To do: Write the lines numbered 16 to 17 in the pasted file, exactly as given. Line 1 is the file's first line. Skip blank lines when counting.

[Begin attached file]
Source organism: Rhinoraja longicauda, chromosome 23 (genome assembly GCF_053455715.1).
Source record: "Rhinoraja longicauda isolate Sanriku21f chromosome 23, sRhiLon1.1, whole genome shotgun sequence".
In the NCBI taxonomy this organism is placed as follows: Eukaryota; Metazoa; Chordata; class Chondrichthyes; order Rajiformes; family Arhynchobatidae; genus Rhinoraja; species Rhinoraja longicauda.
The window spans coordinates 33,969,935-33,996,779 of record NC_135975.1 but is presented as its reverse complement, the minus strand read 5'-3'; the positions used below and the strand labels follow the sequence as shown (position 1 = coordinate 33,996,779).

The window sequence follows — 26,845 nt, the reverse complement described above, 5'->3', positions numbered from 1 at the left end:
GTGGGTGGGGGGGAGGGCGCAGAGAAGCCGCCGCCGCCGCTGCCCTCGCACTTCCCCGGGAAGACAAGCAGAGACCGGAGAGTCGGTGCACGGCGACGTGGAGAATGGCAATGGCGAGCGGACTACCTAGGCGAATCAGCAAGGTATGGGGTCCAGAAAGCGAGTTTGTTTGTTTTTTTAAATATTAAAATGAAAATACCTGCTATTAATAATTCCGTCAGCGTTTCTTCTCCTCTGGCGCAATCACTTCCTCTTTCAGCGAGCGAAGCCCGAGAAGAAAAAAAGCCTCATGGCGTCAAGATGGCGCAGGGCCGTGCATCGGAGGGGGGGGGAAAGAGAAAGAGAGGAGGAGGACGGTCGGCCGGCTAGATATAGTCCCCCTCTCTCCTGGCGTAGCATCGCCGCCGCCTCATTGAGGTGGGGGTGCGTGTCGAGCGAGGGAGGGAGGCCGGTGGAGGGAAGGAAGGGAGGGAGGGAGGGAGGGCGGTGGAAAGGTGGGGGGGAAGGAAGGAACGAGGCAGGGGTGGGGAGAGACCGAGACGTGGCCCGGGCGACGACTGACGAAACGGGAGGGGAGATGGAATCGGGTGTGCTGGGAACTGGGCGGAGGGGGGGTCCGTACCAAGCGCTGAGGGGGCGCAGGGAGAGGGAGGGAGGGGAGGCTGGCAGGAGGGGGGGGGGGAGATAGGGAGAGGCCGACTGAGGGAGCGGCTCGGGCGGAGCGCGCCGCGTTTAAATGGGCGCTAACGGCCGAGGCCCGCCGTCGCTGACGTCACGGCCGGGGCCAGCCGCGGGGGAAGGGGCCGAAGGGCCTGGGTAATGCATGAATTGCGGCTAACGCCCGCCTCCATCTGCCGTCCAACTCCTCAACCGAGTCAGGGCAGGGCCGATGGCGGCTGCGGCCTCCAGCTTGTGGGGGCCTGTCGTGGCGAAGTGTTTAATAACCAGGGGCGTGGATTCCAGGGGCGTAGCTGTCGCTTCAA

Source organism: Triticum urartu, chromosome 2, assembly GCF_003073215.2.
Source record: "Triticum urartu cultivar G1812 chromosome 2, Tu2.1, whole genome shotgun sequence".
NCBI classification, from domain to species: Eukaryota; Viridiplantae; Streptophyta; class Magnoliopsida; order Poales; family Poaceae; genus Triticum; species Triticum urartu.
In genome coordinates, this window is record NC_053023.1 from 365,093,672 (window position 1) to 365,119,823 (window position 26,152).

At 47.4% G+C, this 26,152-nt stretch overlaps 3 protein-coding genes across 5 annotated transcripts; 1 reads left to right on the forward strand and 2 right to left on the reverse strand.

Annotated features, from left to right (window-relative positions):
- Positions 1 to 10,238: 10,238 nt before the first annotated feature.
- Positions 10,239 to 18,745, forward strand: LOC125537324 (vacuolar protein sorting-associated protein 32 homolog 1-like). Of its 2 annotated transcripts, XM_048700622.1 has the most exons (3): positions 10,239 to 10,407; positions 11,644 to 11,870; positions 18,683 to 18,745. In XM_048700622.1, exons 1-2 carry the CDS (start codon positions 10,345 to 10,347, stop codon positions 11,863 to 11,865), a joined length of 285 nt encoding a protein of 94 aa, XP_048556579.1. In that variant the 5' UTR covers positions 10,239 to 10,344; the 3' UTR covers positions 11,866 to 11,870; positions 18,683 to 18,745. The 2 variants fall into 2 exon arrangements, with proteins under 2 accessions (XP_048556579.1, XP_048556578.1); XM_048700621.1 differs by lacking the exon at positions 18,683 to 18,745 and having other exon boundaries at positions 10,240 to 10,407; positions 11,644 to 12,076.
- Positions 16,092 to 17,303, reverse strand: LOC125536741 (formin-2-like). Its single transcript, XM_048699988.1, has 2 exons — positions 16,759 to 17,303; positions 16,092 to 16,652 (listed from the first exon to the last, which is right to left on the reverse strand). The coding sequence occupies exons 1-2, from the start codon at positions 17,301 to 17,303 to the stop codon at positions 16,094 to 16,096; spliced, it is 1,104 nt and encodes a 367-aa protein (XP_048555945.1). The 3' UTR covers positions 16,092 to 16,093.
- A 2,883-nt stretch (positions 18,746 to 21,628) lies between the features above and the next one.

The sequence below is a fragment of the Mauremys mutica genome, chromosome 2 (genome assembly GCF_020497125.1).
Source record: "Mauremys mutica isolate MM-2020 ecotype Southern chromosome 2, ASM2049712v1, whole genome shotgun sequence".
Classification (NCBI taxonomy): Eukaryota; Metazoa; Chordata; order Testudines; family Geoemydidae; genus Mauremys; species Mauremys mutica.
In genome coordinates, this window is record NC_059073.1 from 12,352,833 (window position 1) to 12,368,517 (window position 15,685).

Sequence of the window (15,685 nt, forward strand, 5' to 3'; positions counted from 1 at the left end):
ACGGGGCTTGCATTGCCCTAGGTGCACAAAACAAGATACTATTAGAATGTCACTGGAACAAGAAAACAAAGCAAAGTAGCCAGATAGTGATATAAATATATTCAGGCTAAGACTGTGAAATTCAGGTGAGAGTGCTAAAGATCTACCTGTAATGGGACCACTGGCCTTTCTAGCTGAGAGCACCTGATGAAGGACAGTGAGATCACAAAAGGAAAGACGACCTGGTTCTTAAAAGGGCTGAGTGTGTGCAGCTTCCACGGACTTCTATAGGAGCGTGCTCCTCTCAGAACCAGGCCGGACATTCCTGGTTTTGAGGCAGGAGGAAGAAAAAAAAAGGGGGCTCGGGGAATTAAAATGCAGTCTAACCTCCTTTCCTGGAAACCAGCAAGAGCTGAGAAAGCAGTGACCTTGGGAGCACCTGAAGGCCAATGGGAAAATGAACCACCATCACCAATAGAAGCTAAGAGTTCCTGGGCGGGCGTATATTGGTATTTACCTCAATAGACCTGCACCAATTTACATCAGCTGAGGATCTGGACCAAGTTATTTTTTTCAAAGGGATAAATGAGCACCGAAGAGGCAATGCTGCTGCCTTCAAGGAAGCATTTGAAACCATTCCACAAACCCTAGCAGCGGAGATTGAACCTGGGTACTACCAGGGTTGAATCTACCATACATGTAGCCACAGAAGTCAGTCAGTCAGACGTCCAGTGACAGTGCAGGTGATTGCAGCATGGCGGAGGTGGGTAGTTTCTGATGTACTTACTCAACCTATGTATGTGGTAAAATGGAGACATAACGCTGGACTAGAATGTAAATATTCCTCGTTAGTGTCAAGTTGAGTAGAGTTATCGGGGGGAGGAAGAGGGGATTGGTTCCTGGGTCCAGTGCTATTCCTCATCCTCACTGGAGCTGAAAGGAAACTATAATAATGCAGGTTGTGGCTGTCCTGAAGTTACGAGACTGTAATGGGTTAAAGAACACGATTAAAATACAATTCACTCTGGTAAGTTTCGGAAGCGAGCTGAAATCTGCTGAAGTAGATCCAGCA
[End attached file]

- A 2,883-nt stretch (positions 18,746 to 21,628) lies between the features above and the next one.

The sequence below is a fragment of the Mauremys mutica genome, chromosome 2 (genome assembly GCF_020497125.1).